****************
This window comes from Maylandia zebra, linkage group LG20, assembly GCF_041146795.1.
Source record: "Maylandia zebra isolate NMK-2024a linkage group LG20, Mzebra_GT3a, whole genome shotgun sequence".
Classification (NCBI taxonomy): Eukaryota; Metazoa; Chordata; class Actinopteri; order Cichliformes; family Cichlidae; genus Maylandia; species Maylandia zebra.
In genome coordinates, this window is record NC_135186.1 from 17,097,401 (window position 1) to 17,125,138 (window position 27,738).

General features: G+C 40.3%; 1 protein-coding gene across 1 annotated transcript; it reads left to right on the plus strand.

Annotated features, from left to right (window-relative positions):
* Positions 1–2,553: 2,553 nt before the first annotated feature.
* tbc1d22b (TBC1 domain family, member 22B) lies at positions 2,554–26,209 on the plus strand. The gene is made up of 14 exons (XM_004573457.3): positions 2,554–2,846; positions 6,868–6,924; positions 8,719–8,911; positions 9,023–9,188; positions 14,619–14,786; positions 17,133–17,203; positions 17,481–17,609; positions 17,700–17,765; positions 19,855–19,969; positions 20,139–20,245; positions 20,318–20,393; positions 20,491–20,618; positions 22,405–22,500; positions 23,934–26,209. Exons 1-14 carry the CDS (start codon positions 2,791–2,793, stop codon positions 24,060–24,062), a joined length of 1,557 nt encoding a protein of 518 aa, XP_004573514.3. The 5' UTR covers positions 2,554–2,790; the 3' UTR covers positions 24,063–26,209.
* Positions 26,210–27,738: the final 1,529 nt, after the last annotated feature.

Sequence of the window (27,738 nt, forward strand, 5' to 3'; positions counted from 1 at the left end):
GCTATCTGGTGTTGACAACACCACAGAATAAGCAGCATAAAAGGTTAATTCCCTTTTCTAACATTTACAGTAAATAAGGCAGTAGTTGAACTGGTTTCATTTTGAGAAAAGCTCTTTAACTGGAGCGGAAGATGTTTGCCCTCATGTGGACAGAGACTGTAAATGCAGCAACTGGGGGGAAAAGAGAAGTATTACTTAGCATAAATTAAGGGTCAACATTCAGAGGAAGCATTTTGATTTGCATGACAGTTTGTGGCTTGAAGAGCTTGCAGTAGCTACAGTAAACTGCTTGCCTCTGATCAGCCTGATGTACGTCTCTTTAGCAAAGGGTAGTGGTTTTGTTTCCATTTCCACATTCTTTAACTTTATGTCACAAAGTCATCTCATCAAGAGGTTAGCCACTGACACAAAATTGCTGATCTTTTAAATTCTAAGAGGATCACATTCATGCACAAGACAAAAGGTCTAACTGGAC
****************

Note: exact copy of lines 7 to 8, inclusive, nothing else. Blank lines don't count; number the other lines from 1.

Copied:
* Positions 1–2,553: 2,553 nt before the first annotated feature.
* tbc1d22b (TBC1 domain family, member 22B) lies at positions 2,554–26,209 on the plus strand. The gene is made up of 14 exons (XM_004573457.3): positions 2,554–2,846; positions 6,868–6,924; positions 8,719–8,911; positions 9,023–9,188; positions 14,619–14,786; positions 17,133–17,203; positions 17,481–17,609; positions 17,700–17,765; positions 19,855–19,969; positions 20,139–20,245; positions 20,318–20,393; positions 20,491–20,618; positions 22,405–22,500; positions 23,934–26,209. Exons 1-14 carry the CDS (start codon positions 2,791–2,793, stop codon positions 24,060–24,062), a joined length of 1,557 nt encoding a protein of 518 aa, XP_004573514.3. The 5' UTR covers positions 2,554–2,790; the 3' UTR covers positions 24,063–26,209.